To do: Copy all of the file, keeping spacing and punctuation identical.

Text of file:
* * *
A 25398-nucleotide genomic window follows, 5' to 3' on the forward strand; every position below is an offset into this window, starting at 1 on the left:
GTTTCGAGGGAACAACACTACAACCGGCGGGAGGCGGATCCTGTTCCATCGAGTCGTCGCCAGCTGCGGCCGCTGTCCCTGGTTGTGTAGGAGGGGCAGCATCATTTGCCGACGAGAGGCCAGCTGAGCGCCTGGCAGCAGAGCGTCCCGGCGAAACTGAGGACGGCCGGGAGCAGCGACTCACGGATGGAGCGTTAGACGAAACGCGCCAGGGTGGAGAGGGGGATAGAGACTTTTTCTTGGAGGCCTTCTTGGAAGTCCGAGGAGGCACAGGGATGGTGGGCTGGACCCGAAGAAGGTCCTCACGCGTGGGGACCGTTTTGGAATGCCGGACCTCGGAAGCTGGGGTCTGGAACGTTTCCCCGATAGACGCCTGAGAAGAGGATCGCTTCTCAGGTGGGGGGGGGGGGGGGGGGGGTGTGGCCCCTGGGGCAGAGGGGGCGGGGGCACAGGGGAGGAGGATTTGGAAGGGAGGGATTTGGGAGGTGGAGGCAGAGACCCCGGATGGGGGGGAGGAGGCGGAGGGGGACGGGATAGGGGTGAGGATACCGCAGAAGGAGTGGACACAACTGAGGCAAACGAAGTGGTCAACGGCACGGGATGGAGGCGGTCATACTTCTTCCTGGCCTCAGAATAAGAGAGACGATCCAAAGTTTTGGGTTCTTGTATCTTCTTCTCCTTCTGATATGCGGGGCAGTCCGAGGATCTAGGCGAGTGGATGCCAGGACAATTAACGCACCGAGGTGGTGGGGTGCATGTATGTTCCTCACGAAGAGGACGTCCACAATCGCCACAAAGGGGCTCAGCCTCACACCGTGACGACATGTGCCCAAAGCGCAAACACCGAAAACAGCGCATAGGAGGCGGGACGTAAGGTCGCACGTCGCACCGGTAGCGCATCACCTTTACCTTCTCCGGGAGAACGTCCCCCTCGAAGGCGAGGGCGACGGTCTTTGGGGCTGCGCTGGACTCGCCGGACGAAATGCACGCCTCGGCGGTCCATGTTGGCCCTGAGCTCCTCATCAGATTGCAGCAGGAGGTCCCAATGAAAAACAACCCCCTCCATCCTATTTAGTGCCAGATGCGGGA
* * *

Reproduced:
A 25398-nucleotide genomic window follows, 5' to 3' on the forward strand; every position below is an offset into this window, starting at 1 on the left:
GTTTCGAGGGAACAACACTACAACCGGCGGGAGGCGGATCCTGTTCCATCGAGTCGTCGCCAGCTGCGGCCGCTGTCCCTGGTTGTGTAGGAGGGGCAGCATCATTTGCCGACGAGAGGCCAGCTGAGCGCCTGGCAGCAGAGCGTCCCGGCGAAACTGAGGACGGCCGGGAGCAGCGACTCACGGATGGAGCGTTAGACGAAACGCGCCAGGGTGGAGAGGGGGATAGAGACTTTTTCTTGGAGGCCTTCTTGGAAGTCCGAGGAGGCACAGGGATGGTGGGCTGGACCCGAAGAAGGTCCTCACGCGTGGGGACCGTTTTGGAATGCCGGACCTCGGAAGCTGGGGTCTGGAACGTTTCCCCGATAGACGCCTGAGAAGAGGATCGCTTCTCAGGTGGGGGGGGGGGGGGGGGGGGTGTGGCCCCTGGGGCAGAGGGGGCGGGGGCACAGGGGAGGAGGATTTGGAAGGGAGGGATTTGGGAGGTGGAGGCAGAGACCCCGGATGGGGGGGAGGAGGCGGAGGGGGACGGGATAGGGGTGAGGATACCGCAGAAGGAGTGGACACAACTGAGGCAAACGAAGTGGTCAACGGCACGGGATGGAGGCGGTCATACTTCTTCCTGGCCTCAGAATAAGAGAGACGATCCAAAGTTTTGGGTTCTTGTATCTTCTTCTCCTTCTGATATGCGGGGCAGTCCGAGGATCTAGGCGAGTGGATGCCAGGACAATTAACGCACCGAGGTGGTGGGGTGCATGTATGTTCCTCACGAAGAGGACGTCCACAATCGCCACAAAGGGGCTCAGCCTCACACCGTGACGACATGTGCCCAAAGCGCAAACACCGAAAACAGCGCATAGGAGGCGGGACGTAAGGTCGCACGTCGCACCGGTAGCGCATCACCTTTACCTTCTCCGGGAGAACGTCCCCCTCGAAGGCGAGGGCGACGGTCTTTGGGGCTGCGCTGGACTCGCCGGACGAAATGCACGCCTCGGCGGTCCATGTTGGCCCTGAGCTCCTCATCAGATTGCAGCAGGAGGTCCCAATGAAAAACAACCCCCTCCATCCTATTTAGTGCCAGATGCGGGA